This interview with then-presidential candidate Fernando Lugo,
took place during his visit to Havana, Cuba, in mid-July 2007.
As both a priest and a bishop, Lugo worked most of his life
from the Liberation Theology perspective of
commitment to the poor.
He’s 55 years old, and has the olive-colored complexion of Paraguay’s Guaraní people. He was born in San Solano, a tiny Paraguayan village in the San Pedro del Paraná district of the Department of Itapúa. Devoted to the land like his parents, he was familiar from childhood with his people’s financial difficulties, their pain and suffering—and also their hopes. Back then, he didn’t realize that his true vocation would be to serve others, like Jesus of Nazareth, embodying the Gospel through his witness of love and sacrifice. Intellectually curious and intensely conscious of the realities around him, he began teaching in a small rural school at 17. Perhaps that contact with his fellow human beings was what placed him definitively on the path to priesthood.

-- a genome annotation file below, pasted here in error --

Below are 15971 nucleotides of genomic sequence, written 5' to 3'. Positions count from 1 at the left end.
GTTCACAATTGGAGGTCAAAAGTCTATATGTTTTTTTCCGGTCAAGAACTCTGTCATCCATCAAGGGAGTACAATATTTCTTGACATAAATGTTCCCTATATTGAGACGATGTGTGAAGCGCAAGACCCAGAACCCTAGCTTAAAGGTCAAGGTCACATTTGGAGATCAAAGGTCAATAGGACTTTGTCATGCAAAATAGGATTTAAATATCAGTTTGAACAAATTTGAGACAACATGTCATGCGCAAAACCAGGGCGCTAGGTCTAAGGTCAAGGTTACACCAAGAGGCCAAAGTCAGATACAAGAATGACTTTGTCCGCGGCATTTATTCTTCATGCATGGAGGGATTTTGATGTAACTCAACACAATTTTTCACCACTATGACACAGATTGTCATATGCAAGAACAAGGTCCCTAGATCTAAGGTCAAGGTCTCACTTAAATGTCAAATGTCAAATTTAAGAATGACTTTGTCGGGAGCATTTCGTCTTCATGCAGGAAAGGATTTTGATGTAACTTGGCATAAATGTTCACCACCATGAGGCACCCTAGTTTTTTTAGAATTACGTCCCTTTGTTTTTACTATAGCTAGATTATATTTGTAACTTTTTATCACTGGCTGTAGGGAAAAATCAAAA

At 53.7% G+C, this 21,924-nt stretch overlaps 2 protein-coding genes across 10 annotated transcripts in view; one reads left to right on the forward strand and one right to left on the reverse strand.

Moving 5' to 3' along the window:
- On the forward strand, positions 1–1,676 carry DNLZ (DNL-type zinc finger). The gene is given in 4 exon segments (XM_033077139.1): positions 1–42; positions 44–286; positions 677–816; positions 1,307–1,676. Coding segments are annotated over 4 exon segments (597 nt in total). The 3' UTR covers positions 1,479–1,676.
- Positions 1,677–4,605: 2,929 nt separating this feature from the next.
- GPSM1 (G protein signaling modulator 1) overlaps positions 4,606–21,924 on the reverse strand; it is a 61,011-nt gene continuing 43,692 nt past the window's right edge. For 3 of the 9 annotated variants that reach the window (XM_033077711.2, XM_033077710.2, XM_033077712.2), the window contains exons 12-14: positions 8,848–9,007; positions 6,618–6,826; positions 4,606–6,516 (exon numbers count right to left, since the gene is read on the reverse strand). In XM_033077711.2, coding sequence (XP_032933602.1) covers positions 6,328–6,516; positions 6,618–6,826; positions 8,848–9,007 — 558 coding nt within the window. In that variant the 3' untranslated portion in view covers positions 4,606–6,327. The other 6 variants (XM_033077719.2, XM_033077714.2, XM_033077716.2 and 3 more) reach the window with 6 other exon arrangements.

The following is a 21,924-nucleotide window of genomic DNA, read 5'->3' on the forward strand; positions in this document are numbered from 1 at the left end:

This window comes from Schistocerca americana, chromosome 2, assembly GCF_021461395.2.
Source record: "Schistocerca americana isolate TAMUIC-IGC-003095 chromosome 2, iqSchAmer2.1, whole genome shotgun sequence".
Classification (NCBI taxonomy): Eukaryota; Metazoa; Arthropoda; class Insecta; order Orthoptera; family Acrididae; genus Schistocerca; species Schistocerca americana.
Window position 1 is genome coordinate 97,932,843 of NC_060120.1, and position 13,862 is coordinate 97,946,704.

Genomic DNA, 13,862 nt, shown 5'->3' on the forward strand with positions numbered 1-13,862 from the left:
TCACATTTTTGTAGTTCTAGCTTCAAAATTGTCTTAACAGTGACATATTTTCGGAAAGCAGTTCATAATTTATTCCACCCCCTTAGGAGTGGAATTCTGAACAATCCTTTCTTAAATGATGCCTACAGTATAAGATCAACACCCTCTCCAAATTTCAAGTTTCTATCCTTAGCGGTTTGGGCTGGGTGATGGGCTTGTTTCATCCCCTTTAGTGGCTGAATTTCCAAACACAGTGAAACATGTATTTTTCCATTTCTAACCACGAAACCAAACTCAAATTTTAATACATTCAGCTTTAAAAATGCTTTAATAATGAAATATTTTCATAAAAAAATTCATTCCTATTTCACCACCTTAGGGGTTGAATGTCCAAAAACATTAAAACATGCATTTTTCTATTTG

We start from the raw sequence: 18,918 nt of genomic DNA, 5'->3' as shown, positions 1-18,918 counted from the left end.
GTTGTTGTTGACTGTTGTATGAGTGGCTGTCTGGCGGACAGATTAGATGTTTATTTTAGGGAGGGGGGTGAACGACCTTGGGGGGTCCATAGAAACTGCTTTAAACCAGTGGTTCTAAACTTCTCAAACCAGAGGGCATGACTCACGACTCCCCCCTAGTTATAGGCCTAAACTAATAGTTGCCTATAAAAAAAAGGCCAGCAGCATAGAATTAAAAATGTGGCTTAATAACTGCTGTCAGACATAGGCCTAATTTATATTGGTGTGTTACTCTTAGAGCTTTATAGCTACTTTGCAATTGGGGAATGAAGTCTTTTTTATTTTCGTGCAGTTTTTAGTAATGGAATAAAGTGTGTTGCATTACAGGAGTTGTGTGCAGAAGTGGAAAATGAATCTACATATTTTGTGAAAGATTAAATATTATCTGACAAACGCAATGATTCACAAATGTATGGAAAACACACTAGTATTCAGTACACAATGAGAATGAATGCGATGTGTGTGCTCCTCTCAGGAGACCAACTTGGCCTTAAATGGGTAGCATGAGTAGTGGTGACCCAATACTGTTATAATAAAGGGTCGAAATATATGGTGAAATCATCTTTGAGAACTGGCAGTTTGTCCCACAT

Paraguay is a Guaraní term meaning “water that comes from the sea.” Perhaps Fernando Lugo is touching the soul of the Paraguayan people as the water from the sea, water that is the drumbeat of faith and new hope, touches the land. The interview I asked for ends up being a friendly, intelligent and deep conversation. He tells me about his ordination as a missionary priest of the Society of the Divine Word in 1977 and about studying social sciences in Rome. Returning to Paraguay, he took up university teaching. “Just as I was beginning my doctorate,” he says, with the simplicity typical of an educated man who has lived humbly through the full range of human experience, “they named me the provincial of the Society of the Divine Word. Then from 1994 to 2005, I was Bishop of the Diocese of San Pedro del Ycuamandyyú, one of the country’s poorest and most forgotten places. That’s where I really learned to be a shepherd.”